Saturday, November 29, 2014

Aladdin (the TV series) 20th anniversary -- Episode 14: "Garden of Evil" (9/14/94)

Owing to active, fluid animation that's both graceful and quirky, striking background art that is more lush, ethereal, dense, and intricate than that of virtually any other episode, and a tight, lazer-focused, rolling, expedited plot, "Garden of Evil" is in terms of story craft and aesthetics one of the most outstanding episodes of Aladdin. Unfortunately, it plays as thought it's actually too aware of how exceptional its sensitivity and preciousness is, and got enough of a swelled head to believe that it could encapsulate and relate a deep, profound, enlightening eternal truth concerning peace, love, openness, and understanding ... but ends up making no sense and being self-contradictory, ending by overtly stressing a moral that hasn't been justified, and in fact does a disservice to the audience by mis-characterizing the story that had just been told to them.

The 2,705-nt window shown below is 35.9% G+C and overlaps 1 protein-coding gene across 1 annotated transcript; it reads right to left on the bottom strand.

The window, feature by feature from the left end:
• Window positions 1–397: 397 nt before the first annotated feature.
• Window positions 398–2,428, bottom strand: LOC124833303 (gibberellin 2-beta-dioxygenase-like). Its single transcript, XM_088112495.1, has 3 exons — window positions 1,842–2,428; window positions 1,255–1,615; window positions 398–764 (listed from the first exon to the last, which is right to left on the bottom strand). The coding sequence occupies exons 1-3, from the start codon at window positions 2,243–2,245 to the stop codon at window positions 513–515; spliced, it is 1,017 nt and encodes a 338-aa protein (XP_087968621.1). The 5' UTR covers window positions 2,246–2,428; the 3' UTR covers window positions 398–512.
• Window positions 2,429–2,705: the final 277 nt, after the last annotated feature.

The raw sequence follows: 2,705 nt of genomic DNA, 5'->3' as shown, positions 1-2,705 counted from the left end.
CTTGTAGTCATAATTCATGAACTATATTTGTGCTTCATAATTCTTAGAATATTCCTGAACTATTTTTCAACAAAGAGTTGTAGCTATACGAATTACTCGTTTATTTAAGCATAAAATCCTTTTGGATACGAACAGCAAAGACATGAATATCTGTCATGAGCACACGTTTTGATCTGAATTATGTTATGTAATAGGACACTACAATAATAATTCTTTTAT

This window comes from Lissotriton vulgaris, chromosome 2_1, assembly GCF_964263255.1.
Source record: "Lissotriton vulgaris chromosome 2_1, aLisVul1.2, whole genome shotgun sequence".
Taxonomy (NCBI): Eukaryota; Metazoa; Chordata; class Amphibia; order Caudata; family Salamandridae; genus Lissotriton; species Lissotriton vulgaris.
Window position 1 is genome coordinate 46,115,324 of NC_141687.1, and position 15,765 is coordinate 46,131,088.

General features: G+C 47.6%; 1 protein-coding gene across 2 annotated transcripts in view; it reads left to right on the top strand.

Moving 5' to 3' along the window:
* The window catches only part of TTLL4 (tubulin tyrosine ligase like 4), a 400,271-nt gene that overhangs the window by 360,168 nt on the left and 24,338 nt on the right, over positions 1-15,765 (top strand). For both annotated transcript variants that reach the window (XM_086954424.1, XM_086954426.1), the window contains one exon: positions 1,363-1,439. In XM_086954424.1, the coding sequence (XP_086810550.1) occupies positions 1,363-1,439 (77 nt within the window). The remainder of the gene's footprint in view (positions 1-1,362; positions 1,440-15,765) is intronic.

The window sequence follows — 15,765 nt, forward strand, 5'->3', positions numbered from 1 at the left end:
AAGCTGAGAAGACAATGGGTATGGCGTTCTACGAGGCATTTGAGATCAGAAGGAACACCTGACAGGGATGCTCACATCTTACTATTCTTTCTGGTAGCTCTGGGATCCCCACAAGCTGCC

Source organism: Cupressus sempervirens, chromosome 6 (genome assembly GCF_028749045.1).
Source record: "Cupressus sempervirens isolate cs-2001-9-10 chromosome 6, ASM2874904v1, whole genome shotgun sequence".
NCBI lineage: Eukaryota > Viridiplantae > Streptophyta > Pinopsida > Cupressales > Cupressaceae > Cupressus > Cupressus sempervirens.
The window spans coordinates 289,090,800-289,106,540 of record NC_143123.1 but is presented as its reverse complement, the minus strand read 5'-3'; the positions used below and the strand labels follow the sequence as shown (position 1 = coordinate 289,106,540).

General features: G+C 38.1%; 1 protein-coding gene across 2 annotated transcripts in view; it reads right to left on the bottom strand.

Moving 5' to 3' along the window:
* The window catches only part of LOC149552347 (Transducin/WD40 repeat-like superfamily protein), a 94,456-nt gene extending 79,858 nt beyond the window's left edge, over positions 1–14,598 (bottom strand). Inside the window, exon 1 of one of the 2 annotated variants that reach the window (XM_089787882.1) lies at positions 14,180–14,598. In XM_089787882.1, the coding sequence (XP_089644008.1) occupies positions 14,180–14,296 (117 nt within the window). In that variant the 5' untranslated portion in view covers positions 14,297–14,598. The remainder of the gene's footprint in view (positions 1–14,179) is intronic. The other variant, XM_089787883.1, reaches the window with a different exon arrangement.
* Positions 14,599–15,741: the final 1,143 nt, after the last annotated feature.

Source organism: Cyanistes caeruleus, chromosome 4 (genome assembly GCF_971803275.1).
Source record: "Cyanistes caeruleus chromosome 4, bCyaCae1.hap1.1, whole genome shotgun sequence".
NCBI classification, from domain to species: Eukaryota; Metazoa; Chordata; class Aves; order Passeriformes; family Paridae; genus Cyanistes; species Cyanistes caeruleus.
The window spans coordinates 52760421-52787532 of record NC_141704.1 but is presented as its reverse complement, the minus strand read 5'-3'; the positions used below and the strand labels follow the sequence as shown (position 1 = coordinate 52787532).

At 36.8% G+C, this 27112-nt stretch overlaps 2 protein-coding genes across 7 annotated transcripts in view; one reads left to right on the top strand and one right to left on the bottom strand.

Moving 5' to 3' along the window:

Out of the 13 preceding episodes, I think of "Garden"'s closest kin as being "Raiders of the Lost Shark", for both have a harsher than usual tone and a greater sense of one plot event spurring the next, making the episode seem exceptionally singular and momentous. Also, both have fantastical settings that are both beautiful and eerie, and a part-realistic (think: a shark, a plant), part-supernatural (or "magical", to use the series' parlance) menace ... actually, perhaps it's more apt to liken Arbutus to Murk than to the shark, for both are cold, stern, and dictatorial. Although Murk ostensibly allies with Aladdin and the gang in seeking the shark, he ultimately proves himself foe, not friend, when he leaves Jasmine for dead in the remote desert with the shark nearby; if anything, the shark is a plot device, while Murk is the villain proper.